Mon. Dec 11th, 2023

Sergiy walked out of his grey-brick house carrying two plastic holdalls and closed the front door as his dog barked. Then the 71-year-old got into a car for evacuation.

His village of Boguslavka in eastern Ukraine looks idyllic, with geese in ponds and cows grazing, but Sergiy had finally decided to leave after heavy strikes.

This area close to the Russian border has become too dangerous for civilians as Russians attempt to retake the formerly occupied town of Kupiansk, less than 10 kilometers (six miles) from the front line.

The small, historic town in the Kharkiv region has a strategic hilltop, which Russians are battling to recapture. While they have made some advances, Ukraine says the situation is under control.

Recapturing the village would be a coup for Moscow. The villagers however, who lived under Russian occupation for over half of last year, are still surrounded by ruins.

Responding to attacks from guided aerial bombs, the Ukraine’s authorities ordered the mandatory evacuation of parts of Kupiansk and nearby villages.

Although labelled mandatory, the orders are not actually enforced. But for those ready to leave however, the Red Cross is evacuating locals to the nearby larger city of Kharkiv, which itself is being shelled regularly by Russia.

  • ‘I want to go home’ –

Sergiy, a heating-stove specialist, declined to give his last name but he made it clear he had long resisted leaving home.

He was worried about his animals and poultry, which a neighbor will feed.

Now, at least, he will get to stay with his wife in Kharkiv and see his 18-year-old grandson, who has just started university.

But he became tearful as he talked about his smallholding.

“I want to go home so much,” he said. “I don’t want to live any more.”

In Kupiansk, two women from the town were waiting for Sergiy in the Red Cross evacuation bus.

Tatiana, 72, a chatty woman with platinum-blond hair and bright pink lipstick, said she could not stand the artillery or the fear any longer.

“I get so scared. I’m shaking all over,” she said, denouncing the Russians.

The second woman, Lyudmila, 60, smiled brightly, saying she was heading off to stay with a friend outside Kyiv.

She first fled Kupiansk during Russian occupation, staying in several cities before returning.

Now it is “pretty scary”, she said, counting herself lucky that most of her flat’s windows were intact.

  • ‘Don’t just sit there’ –

“I always say people should leave,” said Klim, commander of the Ukrainian Red Cross’s rapid response unit for the Kharkiv region, who is leading the voluntary evacuation.

Russia’s Grad rockets “do not differentiate. Don’t just sit there, because tomorrow may be too late,” said the commander, who uses a military-style call sign.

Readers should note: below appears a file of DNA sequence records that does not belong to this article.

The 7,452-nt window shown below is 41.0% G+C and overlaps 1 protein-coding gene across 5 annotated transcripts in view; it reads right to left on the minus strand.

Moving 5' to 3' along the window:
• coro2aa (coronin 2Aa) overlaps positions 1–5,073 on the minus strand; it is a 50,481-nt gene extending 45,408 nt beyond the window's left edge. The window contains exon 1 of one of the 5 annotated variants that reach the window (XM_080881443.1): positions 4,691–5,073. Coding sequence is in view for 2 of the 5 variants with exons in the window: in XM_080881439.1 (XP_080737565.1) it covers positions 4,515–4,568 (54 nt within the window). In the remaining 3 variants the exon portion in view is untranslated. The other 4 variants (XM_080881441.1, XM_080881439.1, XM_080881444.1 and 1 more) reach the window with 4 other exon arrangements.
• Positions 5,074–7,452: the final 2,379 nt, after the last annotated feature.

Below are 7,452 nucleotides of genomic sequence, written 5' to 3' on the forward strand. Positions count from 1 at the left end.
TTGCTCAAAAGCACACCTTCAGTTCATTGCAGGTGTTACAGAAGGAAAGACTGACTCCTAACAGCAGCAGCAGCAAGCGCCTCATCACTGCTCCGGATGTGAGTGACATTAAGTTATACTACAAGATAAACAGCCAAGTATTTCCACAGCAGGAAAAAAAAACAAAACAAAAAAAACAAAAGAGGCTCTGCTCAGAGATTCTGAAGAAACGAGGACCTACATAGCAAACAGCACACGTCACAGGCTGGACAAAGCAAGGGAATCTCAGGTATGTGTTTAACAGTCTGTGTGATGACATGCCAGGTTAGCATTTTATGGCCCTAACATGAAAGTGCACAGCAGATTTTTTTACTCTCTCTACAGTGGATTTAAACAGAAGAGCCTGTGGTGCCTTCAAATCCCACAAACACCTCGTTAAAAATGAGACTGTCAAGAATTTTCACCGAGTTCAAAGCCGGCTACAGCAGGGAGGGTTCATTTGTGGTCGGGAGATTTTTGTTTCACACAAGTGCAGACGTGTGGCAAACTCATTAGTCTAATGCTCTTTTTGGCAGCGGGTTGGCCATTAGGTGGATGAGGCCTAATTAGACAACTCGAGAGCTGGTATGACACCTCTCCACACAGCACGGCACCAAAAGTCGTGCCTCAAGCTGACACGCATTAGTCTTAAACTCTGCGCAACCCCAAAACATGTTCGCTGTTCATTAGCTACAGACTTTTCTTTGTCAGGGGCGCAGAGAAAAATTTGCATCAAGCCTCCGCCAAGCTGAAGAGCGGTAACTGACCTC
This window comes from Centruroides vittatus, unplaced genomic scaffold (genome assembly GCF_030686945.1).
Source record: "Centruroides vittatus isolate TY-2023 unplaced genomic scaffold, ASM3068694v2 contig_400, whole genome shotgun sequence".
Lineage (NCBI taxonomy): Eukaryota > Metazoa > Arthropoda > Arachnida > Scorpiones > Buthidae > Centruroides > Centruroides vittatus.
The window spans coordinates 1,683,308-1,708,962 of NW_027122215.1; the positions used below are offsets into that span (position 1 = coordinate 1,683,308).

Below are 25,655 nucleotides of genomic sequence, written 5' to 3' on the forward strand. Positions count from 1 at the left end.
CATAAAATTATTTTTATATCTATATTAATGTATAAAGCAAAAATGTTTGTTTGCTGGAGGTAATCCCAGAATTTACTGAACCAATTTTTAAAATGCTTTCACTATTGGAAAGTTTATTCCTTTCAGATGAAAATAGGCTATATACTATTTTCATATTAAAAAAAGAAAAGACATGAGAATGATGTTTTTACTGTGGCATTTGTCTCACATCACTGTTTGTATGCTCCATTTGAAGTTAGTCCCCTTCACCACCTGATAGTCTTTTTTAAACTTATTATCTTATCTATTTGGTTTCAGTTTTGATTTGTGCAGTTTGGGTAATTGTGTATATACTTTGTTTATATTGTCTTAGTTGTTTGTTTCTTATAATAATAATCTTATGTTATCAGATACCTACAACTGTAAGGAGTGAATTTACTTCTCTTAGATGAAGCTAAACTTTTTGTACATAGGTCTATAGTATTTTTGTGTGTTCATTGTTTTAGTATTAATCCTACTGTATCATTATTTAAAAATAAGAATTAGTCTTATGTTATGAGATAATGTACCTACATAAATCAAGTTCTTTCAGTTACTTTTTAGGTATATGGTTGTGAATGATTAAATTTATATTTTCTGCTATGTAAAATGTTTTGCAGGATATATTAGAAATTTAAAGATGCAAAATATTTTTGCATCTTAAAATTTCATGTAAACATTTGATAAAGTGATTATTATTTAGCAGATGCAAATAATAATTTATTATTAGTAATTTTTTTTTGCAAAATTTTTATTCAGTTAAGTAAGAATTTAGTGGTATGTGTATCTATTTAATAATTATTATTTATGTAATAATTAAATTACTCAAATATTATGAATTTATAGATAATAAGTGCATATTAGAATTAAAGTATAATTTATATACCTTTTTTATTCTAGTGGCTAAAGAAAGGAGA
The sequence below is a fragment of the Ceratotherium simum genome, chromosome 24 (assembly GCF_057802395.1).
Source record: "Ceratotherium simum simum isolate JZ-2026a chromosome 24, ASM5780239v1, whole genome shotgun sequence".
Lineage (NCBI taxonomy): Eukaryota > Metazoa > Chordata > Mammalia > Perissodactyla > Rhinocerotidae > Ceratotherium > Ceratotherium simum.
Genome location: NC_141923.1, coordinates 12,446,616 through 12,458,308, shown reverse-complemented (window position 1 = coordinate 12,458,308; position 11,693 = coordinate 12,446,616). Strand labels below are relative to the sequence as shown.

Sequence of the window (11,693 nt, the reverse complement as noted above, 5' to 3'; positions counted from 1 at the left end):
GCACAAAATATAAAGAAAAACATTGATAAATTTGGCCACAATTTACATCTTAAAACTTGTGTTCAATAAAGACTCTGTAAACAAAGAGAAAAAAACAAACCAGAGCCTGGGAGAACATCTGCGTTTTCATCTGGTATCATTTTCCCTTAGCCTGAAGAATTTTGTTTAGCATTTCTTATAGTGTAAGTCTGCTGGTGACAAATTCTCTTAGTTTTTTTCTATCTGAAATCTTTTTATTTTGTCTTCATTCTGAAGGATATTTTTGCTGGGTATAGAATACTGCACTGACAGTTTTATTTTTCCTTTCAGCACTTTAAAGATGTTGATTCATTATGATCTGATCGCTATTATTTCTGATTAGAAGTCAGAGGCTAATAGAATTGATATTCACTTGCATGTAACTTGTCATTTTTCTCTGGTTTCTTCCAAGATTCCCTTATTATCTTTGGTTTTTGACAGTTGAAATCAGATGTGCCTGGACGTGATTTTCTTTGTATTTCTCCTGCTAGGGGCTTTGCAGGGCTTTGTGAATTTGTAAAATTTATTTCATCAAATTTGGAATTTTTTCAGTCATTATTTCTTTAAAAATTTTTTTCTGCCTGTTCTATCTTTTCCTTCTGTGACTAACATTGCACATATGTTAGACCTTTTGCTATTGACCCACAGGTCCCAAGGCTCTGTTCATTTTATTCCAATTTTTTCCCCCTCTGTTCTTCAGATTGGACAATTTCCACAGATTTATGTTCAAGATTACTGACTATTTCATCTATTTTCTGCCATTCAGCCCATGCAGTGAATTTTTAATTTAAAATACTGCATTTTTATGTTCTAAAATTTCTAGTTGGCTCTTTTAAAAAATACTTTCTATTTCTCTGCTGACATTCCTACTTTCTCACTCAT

He and his partner donned bullet-proof vests to drive to Kupiansk, crossing a pontoon bridge guarded by soldiers.

In the town centre, the missiles had destroyed shops and blown out the windows in the blocks of flats.

On the open door of one ruined shop, someone had left a handwritten note.

“It’s empty: everything’s already been stolen.”

The silence was broken by regular thuds of artillery from the other side of the river, where the Russians were positioned.

Earlier that day, the bridge had been struck and soldiers had put up a barrier to stop vehicles.

From high points in Kupiansk, smoke could clearly be seen rising from lower-lying ground on the opposite bank.

  • ‘A ghost town’ –

Soldiers were among the few customers in the surviving shops and a small market, where traders were packing well before the town’s 6 o’clock evening curfew.

“The town is empty, a ghost town,” said Marina, 54, leaning on the counter of her daughter’s grocery store, where she helps out.

She got “goosebumps” even talking about the Russian occupation, she said, and was dead-set against its return.

“Here we feel free, but there we walked around like we were under some kind of whip.”

But not everyone felt the same way.

Sitting watching the scene in a jumper and leggings, retired doctor Lidiya smiled as she recalled Russian occupation.

“When our Russians were here, life was wonderful,” she said.

“There wasn’t this looting and there was some order.”

Such open expressions of support for Russia are rare, however.

Chatting with friends outside a shop, 55-year-old Volodymyr said he could not leave as his job was to keep the town’s water running.

This involves pumping water from outside the town and mending holes in pipes from shelling -– a job that never quite got done, he said.

“Those left are the most steadfast,” he said of Kupiansk’s remaining residents.

“The ones they cannot overcome.”

by Anna MALPAS

©️ Agence France-Presse

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